Friday, February 20, 2015

Web to Print and Print to Web

If you remember the Quasi-Awards return post from the beginning of the year, you may remember seeing me mention Shadowgirls, but not actually link it.  I do make a point of linking comics whenever they are named in an article, unless I'm really rushed (it happens once in a while).  The reason for this incident was that I went to the old link and the comic was gone.

So I did some searching using the holy power of Google, as I usually do, and I found two things.  The first was a string of reviews for a novel named The Shadow Girls, which has nothing to do with the comic.  The second was links to the comic, to be bought, in print form.

This has happened before.  Jeremy is one of my favorite comics, and one of the first to go pure print.  Marsh Rocket (another dead and gone link) did the same.  There is nothing wrong with this, let me be clear.  There is no reason for freeloaders like me to expect a comic archive to remain up forever, especially when the artist is paying for the website to display them.  Still, I think they're missing something important here.

What's missing is that a lot of people don't like to buy something sight unseen.  I imagine they're banking on fans of the comic during it's run to pick it up, but there are only so many of us for many of these comics.  Giving new readers a chance to get their feet wet before paying for the experience seems a much better idea to me.  Faith Erin Hicks did something similar with Friends with Boys, a print comic that was free for a time and I took the opportunity to even review it.

Serenity Rose did something similar when I first read it.  The middle chapters of the story were behind a paywall, but thanks to some clever introductory writing, I barely noticed and it didn't reduce my appreciation of the comic.  Later this restriction was removed and I get to read the rest and was very happy.

Stjepan Sejic, the artist of Sunstone (NSFW) went even further.  One of his print comics, Ravine, failed financially, so he's decided to convert it over to a full blown webcomic.  Yes, eventually I'll review it.  He's even provided copies of Death Vigil, his other series, on his main deviant art page, for free.  I imagine that combined with Sunstone's growing popularity has guided him to this decision, and while he won't make gobs of money on any of those comics, he'll at least make something and people will love it.  And he'll get a lot more commission work, which is growing by the day I swear.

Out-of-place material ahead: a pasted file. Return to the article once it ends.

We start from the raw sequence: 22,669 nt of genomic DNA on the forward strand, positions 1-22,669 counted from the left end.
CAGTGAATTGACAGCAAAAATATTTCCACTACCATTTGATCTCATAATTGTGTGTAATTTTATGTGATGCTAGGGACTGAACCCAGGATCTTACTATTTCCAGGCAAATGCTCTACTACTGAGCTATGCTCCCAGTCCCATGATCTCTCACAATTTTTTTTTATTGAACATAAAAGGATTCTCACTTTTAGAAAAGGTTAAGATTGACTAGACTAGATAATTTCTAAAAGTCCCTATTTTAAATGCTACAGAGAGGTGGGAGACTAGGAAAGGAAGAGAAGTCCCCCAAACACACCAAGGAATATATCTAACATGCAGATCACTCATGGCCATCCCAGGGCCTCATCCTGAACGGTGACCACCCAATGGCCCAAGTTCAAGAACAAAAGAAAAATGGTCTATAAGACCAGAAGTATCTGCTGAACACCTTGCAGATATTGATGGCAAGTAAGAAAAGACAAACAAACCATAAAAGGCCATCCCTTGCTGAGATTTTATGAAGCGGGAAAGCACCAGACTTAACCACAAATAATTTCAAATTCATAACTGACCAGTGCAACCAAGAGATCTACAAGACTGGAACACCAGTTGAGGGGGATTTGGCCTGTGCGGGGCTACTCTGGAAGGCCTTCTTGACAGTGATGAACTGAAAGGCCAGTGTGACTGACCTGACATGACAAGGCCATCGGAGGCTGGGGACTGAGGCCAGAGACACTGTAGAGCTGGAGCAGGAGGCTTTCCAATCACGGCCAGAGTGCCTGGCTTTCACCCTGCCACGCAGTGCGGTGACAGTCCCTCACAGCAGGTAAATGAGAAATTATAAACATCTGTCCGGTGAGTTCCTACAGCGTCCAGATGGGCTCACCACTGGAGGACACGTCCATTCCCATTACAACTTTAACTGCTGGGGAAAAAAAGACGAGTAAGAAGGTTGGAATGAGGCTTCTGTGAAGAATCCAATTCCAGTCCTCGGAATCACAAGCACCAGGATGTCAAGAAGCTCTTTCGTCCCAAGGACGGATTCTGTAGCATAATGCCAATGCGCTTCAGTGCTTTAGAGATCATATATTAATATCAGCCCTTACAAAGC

Still, there is another reason for me to be bothered by webcomics going print only.  Back when I started his blog, I did so because I had just lost my very well paying job and I wanted something to do.  But it also made it that I couldn't exactly spend a lot of money on things that weren't necessary to live (the internet survived because of the kindness of others).  So to see these comics, as wonderful as they are, be entirely unreadable without a down payment of some kind is bothersome to me.  How many others out there would love to read Shadowgirls but can't afford the price tag?  I don't know, but I was in that place once and I know I would never had read it if it had been that way from the beginning.  I still probably won't do it due to some frugal streak I was raised with.

I won't deny these artists their desire to make some money off their work, but with things like Patreon and Kickstarter, I would think this kind of thing wouldn't be necessary any more.

Next week, I hope to have something.  Bit of a stretch getting this up between snow storms and work schedules.  Until then kiddies.

1 comment:

  1. I've never understood why some creators don't want to put their comics online to read. I think in the end, it won't hurt your sales. Even if there is a few people who won't buy your comic because they already read it, there are a bunch more that will buy your book because they have read it. There is just so much stuff out there now, I feel like if you don't give people a chance to really see your book, they will be more reluctant to buy it. So I agree, webcomics for the win. I have this argument with one of my creator friend all the time. he doesn't want to post his work and I always post mine.